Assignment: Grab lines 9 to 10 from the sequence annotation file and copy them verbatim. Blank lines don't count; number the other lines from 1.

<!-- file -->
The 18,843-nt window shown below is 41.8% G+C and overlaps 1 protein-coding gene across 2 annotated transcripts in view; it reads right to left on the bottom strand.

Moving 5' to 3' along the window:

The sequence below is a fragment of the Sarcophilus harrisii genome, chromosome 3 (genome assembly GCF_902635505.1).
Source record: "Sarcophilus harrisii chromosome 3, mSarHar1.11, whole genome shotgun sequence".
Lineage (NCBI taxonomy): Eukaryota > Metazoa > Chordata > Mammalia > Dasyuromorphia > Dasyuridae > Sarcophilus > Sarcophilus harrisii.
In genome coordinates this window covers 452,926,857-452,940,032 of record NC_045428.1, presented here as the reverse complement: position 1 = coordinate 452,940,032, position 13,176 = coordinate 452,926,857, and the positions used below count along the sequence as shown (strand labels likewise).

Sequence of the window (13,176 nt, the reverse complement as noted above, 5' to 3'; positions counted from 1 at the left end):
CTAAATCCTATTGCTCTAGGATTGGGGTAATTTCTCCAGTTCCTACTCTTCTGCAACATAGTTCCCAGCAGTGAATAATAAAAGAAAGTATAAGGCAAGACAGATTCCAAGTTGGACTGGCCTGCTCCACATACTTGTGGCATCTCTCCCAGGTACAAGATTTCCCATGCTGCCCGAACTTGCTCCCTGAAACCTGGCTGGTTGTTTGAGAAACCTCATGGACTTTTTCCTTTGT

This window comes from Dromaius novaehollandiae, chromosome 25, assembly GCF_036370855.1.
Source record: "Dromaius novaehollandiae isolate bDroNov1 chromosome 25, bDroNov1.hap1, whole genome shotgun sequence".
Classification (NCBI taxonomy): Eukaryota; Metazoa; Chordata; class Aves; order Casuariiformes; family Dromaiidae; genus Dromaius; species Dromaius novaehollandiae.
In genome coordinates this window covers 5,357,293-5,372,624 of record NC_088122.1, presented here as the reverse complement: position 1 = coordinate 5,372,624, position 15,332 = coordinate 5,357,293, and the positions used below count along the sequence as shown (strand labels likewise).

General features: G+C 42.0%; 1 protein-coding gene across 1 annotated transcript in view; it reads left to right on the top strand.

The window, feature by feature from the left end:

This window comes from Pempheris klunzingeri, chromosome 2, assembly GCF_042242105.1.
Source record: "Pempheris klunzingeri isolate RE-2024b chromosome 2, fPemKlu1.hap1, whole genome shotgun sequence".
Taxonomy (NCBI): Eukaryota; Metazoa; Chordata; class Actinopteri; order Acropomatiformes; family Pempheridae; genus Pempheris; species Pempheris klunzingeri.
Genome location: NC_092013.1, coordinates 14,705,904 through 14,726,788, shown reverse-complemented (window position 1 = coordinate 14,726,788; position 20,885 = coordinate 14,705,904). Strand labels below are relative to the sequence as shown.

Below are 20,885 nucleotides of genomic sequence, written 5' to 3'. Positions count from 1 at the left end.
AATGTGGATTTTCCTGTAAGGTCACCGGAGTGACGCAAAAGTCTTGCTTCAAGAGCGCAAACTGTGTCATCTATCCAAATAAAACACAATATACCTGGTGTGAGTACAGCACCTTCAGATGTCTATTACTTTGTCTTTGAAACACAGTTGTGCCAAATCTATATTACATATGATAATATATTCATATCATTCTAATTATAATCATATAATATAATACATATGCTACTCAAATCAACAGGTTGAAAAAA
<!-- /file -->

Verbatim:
This window comes from Dromaius novaehollandiae, chromosome 25, assembly GCF_036370855.1.
Source record: "Dromaius novaehollandiae isolate bDroNov1 chromosome 25, bDroNov1.hap1, whole genome shotgun sequence".